Which one of these two sentences is correct ?

"Legs is spelled with l" Or "Legs are spelled with l"

closed as off-topic by anongoodnurse, tchrist, cornbread ninja 麵包忍者, user66974, Ronan Jun 13 '14 at 8:38

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  • 3
    The full sentence is "(The word) 'legs' is spelled with an l." "Legs" in that sense is singular. Of course, if you are talking about legs, they are plural. "His legs were long." You might be interested in our sister site, ELL. – anongoodnurse Jun 13 '14 at 1:46
  • How can i migrate this question to ell ? – Aditya Jun 13 '14 at 1:49
  • I'll flag it for a moderator to move. – anongoodnurse Jun 13 '14 at 1:50
  • 4
    Moving it to ELL might be appropriate, but I think the problem with the question isn't really misunderstanding English, so much as it is not understanding the distinction between a name and what it names (in any language). But perhaps difficulties understanding English make the use/mention distinction harder to see. – Drew Jun 13 '14 at 2:26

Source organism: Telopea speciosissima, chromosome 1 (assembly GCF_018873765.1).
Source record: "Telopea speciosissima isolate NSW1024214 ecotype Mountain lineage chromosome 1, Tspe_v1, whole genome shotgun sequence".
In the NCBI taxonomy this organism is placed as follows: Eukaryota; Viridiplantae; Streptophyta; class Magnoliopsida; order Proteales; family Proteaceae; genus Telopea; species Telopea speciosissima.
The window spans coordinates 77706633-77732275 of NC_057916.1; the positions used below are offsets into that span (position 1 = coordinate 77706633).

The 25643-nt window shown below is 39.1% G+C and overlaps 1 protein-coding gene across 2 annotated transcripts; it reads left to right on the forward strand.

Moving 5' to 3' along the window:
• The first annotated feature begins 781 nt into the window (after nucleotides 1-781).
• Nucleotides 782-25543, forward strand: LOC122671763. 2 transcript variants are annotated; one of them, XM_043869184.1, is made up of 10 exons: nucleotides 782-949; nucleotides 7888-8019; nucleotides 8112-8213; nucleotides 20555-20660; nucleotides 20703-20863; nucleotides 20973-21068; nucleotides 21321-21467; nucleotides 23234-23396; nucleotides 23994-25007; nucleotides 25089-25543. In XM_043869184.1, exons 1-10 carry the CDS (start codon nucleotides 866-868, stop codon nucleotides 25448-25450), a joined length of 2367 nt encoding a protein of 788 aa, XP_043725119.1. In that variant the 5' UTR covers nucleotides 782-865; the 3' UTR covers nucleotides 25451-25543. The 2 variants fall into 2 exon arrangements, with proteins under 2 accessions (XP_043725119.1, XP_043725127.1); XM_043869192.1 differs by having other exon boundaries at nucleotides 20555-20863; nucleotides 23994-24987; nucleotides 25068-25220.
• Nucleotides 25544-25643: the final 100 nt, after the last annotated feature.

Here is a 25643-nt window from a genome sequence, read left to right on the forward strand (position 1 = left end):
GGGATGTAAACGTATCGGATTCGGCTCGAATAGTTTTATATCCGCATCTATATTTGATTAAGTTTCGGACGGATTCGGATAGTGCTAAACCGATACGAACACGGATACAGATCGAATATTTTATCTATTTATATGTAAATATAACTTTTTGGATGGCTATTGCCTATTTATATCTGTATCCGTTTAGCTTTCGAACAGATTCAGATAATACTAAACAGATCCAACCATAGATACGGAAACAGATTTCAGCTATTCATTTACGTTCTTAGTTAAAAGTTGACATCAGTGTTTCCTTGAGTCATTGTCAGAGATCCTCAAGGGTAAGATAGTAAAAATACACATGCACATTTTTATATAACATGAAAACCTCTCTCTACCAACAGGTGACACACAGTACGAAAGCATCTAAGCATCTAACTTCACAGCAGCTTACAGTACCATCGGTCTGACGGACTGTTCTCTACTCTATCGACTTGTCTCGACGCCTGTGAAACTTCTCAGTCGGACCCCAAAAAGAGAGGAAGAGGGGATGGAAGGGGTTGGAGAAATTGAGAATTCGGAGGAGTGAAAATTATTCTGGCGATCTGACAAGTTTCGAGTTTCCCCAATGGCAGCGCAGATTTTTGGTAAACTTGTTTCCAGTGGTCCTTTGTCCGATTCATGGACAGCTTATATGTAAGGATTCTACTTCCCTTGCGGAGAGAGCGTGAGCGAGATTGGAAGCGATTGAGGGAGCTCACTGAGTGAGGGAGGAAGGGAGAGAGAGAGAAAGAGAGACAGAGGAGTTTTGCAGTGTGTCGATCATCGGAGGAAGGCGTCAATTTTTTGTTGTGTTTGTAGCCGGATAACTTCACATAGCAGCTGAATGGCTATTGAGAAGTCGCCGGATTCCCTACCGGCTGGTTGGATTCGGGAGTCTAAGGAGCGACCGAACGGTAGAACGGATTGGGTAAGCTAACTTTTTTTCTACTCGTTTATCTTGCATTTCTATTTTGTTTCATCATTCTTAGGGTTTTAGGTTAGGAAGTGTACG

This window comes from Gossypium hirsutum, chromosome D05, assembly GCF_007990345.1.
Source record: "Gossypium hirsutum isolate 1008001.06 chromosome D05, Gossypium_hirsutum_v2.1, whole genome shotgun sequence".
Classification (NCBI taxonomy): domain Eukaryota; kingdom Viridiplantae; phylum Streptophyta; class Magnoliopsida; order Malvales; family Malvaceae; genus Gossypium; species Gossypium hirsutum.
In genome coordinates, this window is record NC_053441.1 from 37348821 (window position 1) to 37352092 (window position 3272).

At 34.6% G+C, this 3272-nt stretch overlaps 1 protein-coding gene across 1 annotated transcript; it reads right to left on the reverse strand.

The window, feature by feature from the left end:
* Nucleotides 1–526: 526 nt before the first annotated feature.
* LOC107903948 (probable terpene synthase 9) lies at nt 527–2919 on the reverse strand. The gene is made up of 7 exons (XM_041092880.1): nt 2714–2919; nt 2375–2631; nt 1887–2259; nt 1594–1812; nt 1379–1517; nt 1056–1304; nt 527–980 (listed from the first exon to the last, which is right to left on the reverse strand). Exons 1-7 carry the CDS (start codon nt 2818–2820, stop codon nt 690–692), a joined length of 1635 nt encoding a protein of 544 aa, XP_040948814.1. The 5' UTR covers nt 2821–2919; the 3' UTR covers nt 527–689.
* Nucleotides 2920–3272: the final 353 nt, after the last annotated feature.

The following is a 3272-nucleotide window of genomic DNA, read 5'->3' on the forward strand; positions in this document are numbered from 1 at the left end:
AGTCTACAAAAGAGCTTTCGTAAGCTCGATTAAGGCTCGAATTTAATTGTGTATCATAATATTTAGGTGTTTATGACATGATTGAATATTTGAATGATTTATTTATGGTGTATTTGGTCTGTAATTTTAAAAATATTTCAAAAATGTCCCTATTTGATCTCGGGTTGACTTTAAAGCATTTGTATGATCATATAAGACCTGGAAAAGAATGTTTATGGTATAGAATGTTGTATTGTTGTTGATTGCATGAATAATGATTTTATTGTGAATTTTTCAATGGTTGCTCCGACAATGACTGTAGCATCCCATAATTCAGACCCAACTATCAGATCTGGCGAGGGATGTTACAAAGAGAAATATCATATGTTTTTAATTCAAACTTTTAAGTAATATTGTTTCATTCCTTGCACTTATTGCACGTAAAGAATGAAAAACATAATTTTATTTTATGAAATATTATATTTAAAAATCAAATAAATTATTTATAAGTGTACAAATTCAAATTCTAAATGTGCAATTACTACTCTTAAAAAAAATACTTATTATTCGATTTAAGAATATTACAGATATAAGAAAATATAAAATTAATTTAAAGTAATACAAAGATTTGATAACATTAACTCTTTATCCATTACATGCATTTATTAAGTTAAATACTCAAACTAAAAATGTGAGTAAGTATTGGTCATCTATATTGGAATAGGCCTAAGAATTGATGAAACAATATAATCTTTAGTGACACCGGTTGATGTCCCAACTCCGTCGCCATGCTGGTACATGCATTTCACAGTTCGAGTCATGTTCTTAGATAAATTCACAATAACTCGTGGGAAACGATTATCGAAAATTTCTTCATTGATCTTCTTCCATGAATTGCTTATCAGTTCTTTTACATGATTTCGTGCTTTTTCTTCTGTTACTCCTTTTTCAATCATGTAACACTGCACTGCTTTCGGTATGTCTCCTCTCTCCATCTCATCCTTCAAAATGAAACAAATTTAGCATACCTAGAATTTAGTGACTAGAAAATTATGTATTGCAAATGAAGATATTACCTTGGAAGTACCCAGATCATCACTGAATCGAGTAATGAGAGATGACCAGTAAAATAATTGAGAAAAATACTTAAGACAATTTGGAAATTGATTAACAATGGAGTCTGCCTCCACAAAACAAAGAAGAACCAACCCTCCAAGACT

Think about what the sentence says, and even about what a translation of it says in your native language. This is not an English question so much as it is a logic question.

Legs are SOMETHING is a statement about legs (more than one leg, so "are", not "is"). Legs are not things that are spelled -- you do not spell a leg, in any language. You lift a leg or kick with a leg, but you do not spell a leg.

What you really intend is a statement about a word, not a statement about legs. Words are spelled; legs are not. What you really intend is to say something like this:

"Legs" begins with an "l". The things you are talking about here are (a) a (single) word, "legs" and (b) a letter, "l". You are not talking about legs here. You are talking about an (English) name for legs: the word "legs". Since the subject is a single word, the verb needs to be singular: "is", not "are".

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